Local government compensation is better than private sector
By Arthur Purves, President, Fairfax County Taxpayers Alliance

Vol. 64 No. 1 – March 21, 2024

On April 30 the Fairfax County Board of Supervisors will vote on next year’s (FY2025) tax increase. The supervisors have advertised a 7% increase in real estate and car taxes to help pay for $360 million in raises for 38,000 school and county employees. School raises are 6% and county raises range from 4% to 10%. By comparison, the county says that inflation is 2.5%.

For next year, the Fairfax County Board of Supervisors, under Chairman Jeff McKay, is proposing a 7.1% or $618 tax increase for the typical residential household. This is the second largest tax hike in ten years, exceeded only by last year’s 8.9% increase.

Next year’s tax hike is made up of an average 6.5% or $531 increase in the combined real estate and stormwater tax, both of which are based on household assessments, plus a 16% or $87 increase in the car tax.

This continues the supervisors’ quarter-of-a century habit of increasing residential taxes three times faster than household income. They are advertising a 4-cent increase in the real estate tax rate, from $1.13 to $1.17 (includes the 3-cent stormwater tax), on top of a nearly 3% average increase in residential assessments. Unless they hear from homeowners, the supervisors will probably adopt a rate of $1.16 when they finalize the budget on April 30, in hopes that homeowners will be relieved that the rate increased 3 cents instead of 4 cents.

The tax rate that would offset the 3% assessment increase is $1.10. Therefore, the supervisors’ advertised rate of $1.17 is effectively a 7-cent rate increase. A $1.16 rate would be equivalent to a 6-cent increase.

The real estate and car tax hikes would increase county revenues by $309 million. Other taxes plus revenue from high interest rates would generate an additional $54 million.

Where do the tax hikes go?

The principal answer is to pay for raises and increased benefits rates for 38,000 county and school employees.

Teachers, who received 7% raises last year and 7% again this year, would get 6% raises next year. The average teacher salary is $85,000.

The Congressional Budget Office projects this year’s and next year’s inflation to be 2.5%. The Bureau of Labor Statistics reports that last year’s inflation was 1.8%.

Non-uniformed county employees, who received 6% raises last year and 7% raises this year would get 4% raises next year.

Uniformed county employees, who received 9% raises last year and 8% raises this year would get raises ranging from 4% to 10%.

The average county salary, which is not published in county budget documents, is $90,000. The average salary for police is $97,000, and the average for fire and rescue is $104,000.

The cost of next year’s raises plus $55 million for pension and medical insurance rate hikes would be $367 million, which is greater than the increased revenues from the real estate and car tax hikes.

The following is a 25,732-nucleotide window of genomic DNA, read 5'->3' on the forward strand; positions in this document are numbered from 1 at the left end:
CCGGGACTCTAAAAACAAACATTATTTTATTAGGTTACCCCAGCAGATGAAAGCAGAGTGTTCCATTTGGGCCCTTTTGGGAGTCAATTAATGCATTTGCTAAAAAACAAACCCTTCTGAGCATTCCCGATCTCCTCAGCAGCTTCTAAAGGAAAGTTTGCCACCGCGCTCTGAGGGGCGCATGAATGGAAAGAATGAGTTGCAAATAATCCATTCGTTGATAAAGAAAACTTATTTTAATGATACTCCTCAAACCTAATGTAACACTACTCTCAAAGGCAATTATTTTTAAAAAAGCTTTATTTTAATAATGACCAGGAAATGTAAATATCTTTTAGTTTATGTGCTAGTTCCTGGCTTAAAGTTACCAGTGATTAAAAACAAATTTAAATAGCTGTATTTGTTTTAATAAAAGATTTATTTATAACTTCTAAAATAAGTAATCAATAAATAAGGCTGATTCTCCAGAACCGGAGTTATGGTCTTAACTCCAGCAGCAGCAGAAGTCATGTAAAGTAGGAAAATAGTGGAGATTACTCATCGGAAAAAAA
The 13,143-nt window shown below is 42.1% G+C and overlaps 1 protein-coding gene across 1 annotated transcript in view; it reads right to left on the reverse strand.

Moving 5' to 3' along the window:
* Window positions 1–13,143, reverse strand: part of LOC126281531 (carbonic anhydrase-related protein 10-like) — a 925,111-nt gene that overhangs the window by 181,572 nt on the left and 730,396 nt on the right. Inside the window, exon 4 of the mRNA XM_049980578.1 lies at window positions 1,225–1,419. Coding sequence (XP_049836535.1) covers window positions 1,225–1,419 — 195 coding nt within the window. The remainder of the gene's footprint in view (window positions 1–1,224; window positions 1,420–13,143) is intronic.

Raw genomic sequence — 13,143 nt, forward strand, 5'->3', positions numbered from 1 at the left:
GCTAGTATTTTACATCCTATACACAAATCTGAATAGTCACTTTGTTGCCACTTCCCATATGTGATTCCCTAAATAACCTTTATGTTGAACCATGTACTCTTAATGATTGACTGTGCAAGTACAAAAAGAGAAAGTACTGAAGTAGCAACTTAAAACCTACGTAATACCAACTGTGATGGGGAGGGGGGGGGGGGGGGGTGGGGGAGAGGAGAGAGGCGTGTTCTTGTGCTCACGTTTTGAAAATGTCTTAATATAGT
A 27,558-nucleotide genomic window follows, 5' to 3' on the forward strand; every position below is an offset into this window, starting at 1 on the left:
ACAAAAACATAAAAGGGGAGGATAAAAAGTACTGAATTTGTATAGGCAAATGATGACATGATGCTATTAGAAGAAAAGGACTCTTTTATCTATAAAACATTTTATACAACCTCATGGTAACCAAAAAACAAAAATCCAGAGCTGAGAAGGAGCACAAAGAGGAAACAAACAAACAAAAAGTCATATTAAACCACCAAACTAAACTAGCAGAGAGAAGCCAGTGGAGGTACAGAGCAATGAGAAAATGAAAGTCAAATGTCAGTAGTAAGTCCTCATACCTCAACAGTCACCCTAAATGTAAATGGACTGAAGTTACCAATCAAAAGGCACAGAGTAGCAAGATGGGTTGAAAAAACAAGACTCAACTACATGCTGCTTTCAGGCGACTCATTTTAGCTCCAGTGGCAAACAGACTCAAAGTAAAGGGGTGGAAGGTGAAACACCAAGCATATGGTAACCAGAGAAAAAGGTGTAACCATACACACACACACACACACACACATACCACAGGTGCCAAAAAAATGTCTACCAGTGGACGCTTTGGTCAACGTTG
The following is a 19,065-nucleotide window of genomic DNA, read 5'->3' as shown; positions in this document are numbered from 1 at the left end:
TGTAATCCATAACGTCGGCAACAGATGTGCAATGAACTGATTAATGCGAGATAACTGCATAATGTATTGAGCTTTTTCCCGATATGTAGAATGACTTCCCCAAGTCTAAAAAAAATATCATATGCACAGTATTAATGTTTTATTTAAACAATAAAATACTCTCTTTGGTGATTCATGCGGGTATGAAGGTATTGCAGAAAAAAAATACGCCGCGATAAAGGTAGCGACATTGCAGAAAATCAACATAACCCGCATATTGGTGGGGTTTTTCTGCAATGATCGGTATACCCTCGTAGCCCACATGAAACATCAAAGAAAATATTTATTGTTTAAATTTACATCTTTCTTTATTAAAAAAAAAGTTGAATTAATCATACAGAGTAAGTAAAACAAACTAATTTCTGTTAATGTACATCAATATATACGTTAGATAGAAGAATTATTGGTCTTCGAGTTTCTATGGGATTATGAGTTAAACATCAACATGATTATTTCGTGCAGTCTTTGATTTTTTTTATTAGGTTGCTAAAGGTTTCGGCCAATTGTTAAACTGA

Experience shows that increased salaries will not raise school achievement.

In fact, SAT scores are down. The only students who succeed are those who are taught the basics at home. Fairfax County Public Schools provides no upward mobility for the low-income students eligible for free or reduced-price meals, who now make up more than a third of the enrollment.

The commercial real estate tax base will probably not increase. The supervisors want a casino rather than developing more business-friendly permitting and inspection processes.

One indication of the direction of the county is that since FY2000, while parks and library staffing decreased by 83 positions, public assistance staffing increased by 300 positions.

The high taxes plus the deteriorating economic conditions may explain why the George Mason Center for Regional Analysis reported that Fairfax County ranks between Philadelphia and Chicago in domestic out-migration as a percent of total population between July 2021 and June 2022.

The supervisors say the salary hikes are needed for recruitment and retention. However, they have provided no data to show that they are losing employees to the private sector, which has no pensions, less job security, and probably lower salaries.

Perhaps another reason for the raises and tax hikes is that for the last election the Democrat supervisors received $260,000 in union contributions. This is a conflict of interest!

Also if the county raises salaries to compete with neighboring school districts, local governments, or even states, those neighboring jurisdictions keep raising their salaries and nothing is gained. The real problem is the aging population and the shortage or workers to replace retiring baby boomers, a problem higher salaries will not fix.

Given the substantial taxes hikes of the past quarter-century, it is time for a salary freeze, just as WMATA has done to balance its budget, until:

1) The school system fixes its K-3 reading and arithmetic curricula so parents don’t have to teach the basics at home and so low-income children master reading and arithmetic by the crucial 3rd grade

2)   The county shows it is making business-friendly permitting and inspection processes and blocks casinos

3)   The county and schools provide data showing that they are losing employees to the private sector due to compensation; and

4)   Supervisors pledge to not accept union contributions.

Even if payroll stays the same, employees can still get some pay increase due to turnover.

Homeowners need to tell their supervisor it’s time for a salary freeze until these conditions are met. Supervisor emails and phone numbers are on fcta.org. You can identify your supervisor on the county website here.

A rare, if not the only, opportunity to question supervisors and school board members is to attend their budget town halls, which are posted here.

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